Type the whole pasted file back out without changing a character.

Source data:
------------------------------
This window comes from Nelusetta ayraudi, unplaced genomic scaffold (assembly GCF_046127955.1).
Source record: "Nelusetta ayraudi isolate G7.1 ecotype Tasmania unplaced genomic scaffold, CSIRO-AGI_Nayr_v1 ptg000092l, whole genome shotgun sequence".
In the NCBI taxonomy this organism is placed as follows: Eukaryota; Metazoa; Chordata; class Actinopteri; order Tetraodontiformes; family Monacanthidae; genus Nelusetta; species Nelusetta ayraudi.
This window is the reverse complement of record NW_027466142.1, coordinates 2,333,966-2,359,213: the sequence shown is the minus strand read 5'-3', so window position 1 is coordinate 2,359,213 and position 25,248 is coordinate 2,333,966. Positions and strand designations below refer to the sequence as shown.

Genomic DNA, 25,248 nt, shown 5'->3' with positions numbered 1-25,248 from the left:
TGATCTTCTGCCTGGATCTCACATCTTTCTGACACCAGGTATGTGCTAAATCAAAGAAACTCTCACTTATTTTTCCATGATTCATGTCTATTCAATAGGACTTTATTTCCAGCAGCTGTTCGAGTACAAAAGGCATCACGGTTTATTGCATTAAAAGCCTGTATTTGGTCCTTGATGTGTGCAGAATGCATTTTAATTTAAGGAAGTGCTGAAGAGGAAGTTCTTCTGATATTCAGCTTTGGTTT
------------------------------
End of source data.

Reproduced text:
This window comes from Nelusetta ayraudi, unplaced genomic scaffold (assembly GCF_046127955.1).
Source record: "Nelusetta ayraudi isolate G7.1 ecotype Tasmania unplaced genomic scaffold, CSIRO-AGI_Nayr_v1 ptg000092l, whole genome shotgun sequence".
In the NCBI taxonomy this organism is placed as follows: Eukaryota; Metazoa; Chordata; class Actinopteri; order Tetraodontiformes; family Monacanthidae; genus Nelusetta; species Nelusetta ayraudi.
This window is the reverse complement of record NW_027466142.1, coordinates 2,333,966-2,359,213: the sequence shown is the minus strand read 5'-3', so window position 1 is coordinate 2,359,213 and position 25,248 is coordinate 2,333,966. Positions and strand designations below refer to the sequence as shown.

Genomic DNA, 25,248 nt, shown 5'->3' with positions numbered 1-25,248 from the left:
TGATCTTCTGCCTGGATCTCACATCTTTCTGACACCAGGTATGTGCTAAATCAAAGAAACTCTCACTTATTTTTCCATGATTCATGTCTATTCAATAGGACTTTATTTCCAGCAGCTGTTCGAGTACAAAAGGCATCACGGTTTATTGCATTAAAAGCCTGTATTTGGTCCTTGATGTGTGCAGAATGCATTTTAATTTAAGGAAGTGCTGAAGAGGAAGTTCTTCTGATATTCAGCTTTGGTTT